Allison Tannis, RHN
About 40 percent of Canadians will develop cancer during their lifetime
About 40 percent of Canadians will develop cancer during their lifetime. Cancer is a big killer, but its enemy is very small: the antioxidant.
When leading researchers review research on diet and cancer, they report fruits and vegetables as the foods most likely to reduce the risk of cancer. But actually, it is tiny compounds in fruits and vegetables that help the body fight back. Antioxidants are our small but powerful
warriors against cancer.
Cancer occurs when a cell loses regulatory mechanisms and grows uncontrollably. There are many causes of cancer, including free radicals. Free radicals form naturally in the body during metabolism. Antioxidants prevent structural and functional damage to membranes, enzymes and DNA caused by these free radicals.
Antioxidants known for their cancer-fighting power include vitamins C and E, selenium and the carotenoids such as beta-carotene, lycopene and lutein. Protective compounds found in all fruits and vegetables that also show promising evidence of reducing risk of cancer include: dietary fibre, folic acid, dithiolthiones, glucosinolates, indoles, isothiocyanates, flavonoids, polyphenols, phenols, protease inhibitors, plant sterols, allium and limonene.
What packs the biggest punch? Recent research ranks blueberries number one in antioxidant activity compared with 40 other fruits and vegetables. Scientists attribute these benefits to anthocyanins and other phytochemicals found in this fruit. Anthocyanins are responsible for the intense blue colour of blueberries.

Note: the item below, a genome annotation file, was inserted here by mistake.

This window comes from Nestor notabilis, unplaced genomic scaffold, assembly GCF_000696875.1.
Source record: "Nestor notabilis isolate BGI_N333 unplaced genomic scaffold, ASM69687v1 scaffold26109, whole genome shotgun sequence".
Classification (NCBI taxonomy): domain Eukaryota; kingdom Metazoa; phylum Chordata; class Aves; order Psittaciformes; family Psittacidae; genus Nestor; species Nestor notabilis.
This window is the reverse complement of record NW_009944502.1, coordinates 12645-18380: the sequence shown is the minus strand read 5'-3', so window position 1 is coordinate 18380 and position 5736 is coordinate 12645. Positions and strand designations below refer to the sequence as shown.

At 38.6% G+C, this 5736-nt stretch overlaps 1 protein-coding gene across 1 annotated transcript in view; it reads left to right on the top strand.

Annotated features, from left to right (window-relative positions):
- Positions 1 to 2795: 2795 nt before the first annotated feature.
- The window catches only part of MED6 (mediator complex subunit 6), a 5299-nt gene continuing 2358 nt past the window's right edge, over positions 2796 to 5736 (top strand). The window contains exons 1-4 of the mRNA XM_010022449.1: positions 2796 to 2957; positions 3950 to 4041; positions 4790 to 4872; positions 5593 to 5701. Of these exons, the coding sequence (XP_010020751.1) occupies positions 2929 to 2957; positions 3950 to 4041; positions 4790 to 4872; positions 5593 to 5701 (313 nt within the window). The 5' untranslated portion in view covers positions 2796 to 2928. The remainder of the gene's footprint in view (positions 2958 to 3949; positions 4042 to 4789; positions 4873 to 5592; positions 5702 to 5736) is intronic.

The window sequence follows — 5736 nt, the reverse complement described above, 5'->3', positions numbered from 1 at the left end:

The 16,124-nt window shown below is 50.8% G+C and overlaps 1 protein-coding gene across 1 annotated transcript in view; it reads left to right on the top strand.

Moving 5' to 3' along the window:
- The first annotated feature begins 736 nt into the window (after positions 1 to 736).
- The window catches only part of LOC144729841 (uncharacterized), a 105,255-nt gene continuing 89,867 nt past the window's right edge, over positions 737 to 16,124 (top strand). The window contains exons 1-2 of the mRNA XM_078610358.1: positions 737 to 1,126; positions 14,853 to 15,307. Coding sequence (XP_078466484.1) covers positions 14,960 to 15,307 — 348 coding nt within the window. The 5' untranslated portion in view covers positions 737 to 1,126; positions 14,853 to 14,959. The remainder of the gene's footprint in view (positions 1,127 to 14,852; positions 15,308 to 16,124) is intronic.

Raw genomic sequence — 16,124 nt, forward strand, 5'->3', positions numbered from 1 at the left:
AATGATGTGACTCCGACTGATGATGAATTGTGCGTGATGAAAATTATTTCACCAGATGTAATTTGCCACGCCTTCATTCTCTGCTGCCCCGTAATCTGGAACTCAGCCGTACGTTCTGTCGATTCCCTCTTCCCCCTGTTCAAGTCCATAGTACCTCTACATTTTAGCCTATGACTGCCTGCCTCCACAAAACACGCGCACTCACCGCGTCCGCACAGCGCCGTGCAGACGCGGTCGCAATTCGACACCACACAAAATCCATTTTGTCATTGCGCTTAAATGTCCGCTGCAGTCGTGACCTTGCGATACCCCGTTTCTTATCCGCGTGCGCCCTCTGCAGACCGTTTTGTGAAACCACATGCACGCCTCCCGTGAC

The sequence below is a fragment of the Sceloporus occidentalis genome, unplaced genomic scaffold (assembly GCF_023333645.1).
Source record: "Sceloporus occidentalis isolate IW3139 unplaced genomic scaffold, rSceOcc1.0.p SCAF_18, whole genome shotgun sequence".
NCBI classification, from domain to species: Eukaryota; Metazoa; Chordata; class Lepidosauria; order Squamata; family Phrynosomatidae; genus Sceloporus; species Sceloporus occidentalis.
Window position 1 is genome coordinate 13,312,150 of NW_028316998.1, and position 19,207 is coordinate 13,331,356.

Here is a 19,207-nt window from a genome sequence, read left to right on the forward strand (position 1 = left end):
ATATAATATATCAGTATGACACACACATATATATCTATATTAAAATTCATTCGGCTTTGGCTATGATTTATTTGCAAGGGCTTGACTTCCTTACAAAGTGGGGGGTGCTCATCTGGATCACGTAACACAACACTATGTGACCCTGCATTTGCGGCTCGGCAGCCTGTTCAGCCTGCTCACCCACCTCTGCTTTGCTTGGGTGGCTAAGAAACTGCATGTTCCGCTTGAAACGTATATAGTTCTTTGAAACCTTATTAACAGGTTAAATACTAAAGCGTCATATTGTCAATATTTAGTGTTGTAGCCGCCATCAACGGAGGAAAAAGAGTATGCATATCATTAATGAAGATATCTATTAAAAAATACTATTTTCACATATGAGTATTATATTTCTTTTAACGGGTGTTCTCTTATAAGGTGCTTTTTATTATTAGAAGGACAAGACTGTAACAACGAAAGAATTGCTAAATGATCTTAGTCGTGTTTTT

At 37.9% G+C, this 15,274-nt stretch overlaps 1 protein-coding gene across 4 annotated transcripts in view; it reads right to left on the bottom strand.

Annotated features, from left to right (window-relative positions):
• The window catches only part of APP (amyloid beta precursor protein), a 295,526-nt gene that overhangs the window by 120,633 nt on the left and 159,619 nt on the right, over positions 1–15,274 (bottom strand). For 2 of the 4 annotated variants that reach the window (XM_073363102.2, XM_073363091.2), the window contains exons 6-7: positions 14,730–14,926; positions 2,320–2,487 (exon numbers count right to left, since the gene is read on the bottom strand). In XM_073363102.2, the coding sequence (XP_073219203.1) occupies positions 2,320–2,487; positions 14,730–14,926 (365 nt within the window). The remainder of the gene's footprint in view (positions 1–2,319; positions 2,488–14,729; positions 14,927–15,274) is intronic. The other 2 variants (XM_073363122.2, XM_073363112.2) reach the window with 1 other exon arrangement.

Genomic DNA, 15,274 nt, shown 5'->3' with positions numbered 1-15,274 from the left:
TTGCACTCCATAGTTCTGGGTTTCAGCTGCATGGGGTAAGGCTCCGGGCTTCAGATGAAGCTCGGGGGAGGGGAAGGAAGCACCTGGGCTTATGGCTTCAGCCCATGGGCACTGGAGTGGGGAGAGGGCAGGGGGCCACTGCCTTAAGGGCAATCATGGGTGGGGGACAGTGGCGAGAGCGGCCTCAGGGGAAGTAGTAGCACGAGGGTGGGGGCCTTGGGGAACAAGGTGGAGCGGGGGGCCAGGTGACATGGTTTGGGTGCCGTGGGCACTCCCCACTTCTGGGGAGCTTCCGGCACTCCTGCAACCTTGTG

University of Guelph researchers have reported that blueberry consumption produces elevated antioxidant levels in the blood, which may result in the reduced risk of many chronic degenerative diseases such as cancer and heart disease. Therefore, blueberry consumption appears to be an effective way of reducing cancer risk.
Eating fruits and vegetables is part of a healthy diet, as they are low in fat and salt but high in fibre and micronutrients. Health Canada has approved the health claim, "A diet rich in a variety of fruits and vegetables may help reduce the risk of some types of cancer." However, despite this knowledge, only 30 percent of Canadians eat the recommended five to 10 servings of fruits and vegetables per day.
Whether it is even possible to consume the proper daily amounts of antioxidants and phytochemicals is greatly debated. Therefore, to ensure the body receives adequate amounts of these nutrients, some scientists and nutritionists recommend the use of supplements, nutraceuticals and functional foods.
As with all alterations to diet, it is important that consumers educate themselves to ensure that the effects of these changes are desired. Consult a nutritionist or health-care practitioner to find out how you can get an adequate supply of our little warriors, the antioxidants, which are of great importance in preventing and reducing the risk of cancer.